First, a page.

Jacobs Foundation Research Fellow, LEAP Fellow

Sharon Wolf

University of Pennsylvania

Dr. Sharon Wolf is an Associate Professor in Human Development and Quantitative Methods at the University of Pennsylvania’s Graduate School of Education. Trained as an applied developmental psychologist, Sharon studies how young children’s social environments shape their development, and how early childhood educational interventions can promote development and reduce inequalities. Prior to joining the faculty at Penn, Sharon was a postdoctoral research scientist at the Global TIES for Children research center at New York University and a National Poverty Fellow with the Institute for Research on Poverty at the University of Wisconsin-Madison, where she was in residence at the US Department of Health and Human Services.

She received her Ph.D. in 2014 in Applied Psychology with a concentration in Quantitative Analysis from New York University. Sharon has extensive experience working with research-practice-policy partnerships in West Africa, using rigorous research to provide evidence on policies and programs that improve children’s development and learning.

Research focus
Sharon Wolf is an expert in child development and how early family and school environments affect learning outcomes. She studies the links between poverty, social policies, education, and child development through experimental and quasi-experimental methods. This work includes assessing the role high-quality education plays in bolstering development for children who face adversity. Much of her work includes partnering with local organizations or governments to conduct research that directly informs local policy and program priorities related to early childhood development and education.

What have I achieved during my fellowship?
During my fellowship, I have expanded projects and begun several new ones. First, I have continued a project in Ghana (Quality Preschool for Ghana) which has become the first longitudinal impact evaluation of a preschool quality improvement program in sub-Saharan Africa. Children are currently being tracked for a seventh year, and medium-term protective effects of improved quality preschool have been documented during the pandemic when schools were closed. In addition, I have started two new large-scale projects using SMS-messages to improve parental engagement in both Côte d’Ivoire and Ghana, both evaluated through field-randomized trials. Together, the projects document the promises and complexities associated with using light-touch interventions to change parental behaviors, particularly during challenging periods such as the pandemic. Finally, in collaboration with two former Jacobs Fellows, a new project in rural Côte d’Ivoire recently launched that uses a two-pronged approach to reduce child labor and improve learning and schooling outcomes. This community-randomized trial tests the impacts of unconditional cash transfers and educational-quality improvement through Teaching at the Right Level (TaRL) paired with e-coaching and tests the impacts of cash transfers alone, TaRL alone, and cash transfers and TaRL combined.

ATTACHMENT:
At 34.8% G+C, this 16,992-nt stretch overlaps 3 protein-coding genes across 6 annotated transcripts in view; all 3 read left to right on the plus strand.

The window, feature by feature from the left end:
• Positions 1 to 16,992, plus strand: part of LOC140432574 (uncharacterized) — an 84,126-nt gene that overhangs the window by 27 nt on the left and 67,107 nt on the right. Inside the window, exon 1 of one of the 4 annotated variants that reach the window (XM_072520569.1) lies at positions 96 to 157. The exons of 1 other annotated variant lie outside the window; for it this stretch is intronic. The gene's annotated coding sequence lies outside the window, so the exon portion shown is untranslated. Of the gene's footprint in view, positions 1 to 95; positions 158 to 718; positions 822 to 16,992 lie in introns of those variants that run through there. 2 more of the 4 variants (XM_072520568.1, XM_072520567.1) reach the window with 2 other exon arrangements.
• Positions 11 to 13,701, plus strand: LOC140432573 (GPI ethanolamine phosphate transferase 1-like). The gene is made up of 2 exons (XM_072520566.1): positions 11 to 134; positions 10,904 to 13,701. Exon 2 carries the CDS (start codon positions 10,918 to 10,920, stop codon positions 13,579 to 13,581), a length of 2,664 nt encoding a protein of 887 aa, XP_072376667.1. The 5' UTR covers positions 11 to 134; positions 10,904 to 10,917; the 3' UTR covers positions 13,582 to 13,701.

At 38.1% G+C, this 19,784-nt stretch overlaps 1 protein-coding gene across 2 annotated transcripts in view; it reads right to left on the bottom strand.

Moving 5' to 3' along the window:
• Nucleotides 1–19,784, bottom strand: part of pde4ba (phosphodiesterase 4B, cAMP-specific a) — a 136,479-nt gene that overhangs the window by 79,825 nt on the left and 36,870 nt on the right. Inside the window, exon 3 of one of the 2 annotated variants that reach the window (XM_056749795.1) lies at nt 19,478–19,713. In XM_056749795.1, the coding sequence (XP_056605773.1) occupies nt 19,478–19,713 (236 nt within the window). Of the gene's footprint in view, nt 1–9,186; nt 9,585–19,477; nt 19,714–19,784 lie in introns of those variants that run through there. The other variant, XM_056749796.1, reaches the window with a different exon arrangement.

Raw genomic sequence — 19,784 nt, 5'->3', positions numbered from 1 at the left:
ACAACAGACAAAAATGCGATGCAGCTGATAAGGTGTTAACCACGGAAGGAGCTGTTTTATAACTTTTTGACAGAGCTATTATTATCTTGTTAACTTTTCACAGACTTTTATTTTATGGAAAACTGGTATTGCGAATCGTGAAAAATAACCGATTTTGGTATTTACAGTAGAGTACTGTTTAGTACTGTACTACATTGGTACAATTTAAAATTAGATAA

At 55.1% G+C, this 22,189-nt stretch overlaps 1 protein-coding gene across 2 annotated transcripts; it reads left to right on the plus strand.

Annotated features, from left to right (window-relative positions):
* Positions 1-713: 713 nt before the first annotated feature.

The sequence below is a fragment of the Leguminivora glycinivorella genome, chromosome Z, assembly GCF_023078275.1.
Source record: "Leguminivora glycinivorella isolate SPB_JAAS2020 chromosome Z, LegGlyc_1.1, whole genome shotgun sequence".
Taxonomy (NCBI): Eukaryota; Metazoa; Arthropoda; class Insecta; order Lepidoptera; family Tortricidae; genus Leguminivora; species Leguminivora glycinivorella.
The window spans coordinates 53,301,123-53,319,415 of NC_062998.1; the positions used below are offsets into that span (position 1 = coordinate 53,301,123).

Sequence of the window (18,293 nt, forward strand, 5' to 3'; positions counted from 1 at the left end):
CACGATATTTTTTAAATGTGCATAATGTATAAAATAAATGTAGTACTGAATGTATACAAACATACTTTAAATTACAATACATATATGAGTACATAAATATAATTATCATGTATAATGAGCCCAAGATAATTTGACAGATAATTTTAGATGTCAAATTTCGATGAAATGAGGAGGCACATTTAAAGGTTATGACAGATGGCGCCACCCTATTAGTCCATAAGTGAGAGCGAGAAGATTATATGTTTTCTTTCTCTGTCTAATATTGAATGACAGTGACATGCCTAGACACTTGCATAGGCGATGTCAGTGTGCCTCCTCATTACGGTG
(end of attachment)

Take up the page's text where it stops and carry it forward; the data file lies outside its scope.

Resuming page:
My plans for the future
The projects that were generated during my fellowship have generated new research directions. First, I aim to expand my research on the critical window of early childhood development to look at the combined effects of supporting children during a second critical window: adolescence. Building on a previous preschool quality improvement intervention study, in future plans I will embed a second randomized trial to implement an adolescent support intervention. This project will enable the first examination of how intervening during two critical periods of development – early childhood and adolescence – separately or combined, can help children reach their potential along the course of their life trajectories.

Second, I plan to build on my work in school and family settings to consider how these two important contexts interplay and can be targeted simultaneously to promote positive outcomes for at-risk children. Future projects that are in development or already underway will aim to intervene in both home and school environments in order to examine how supports across different contexts can be leveraged to maximally improve children’s development.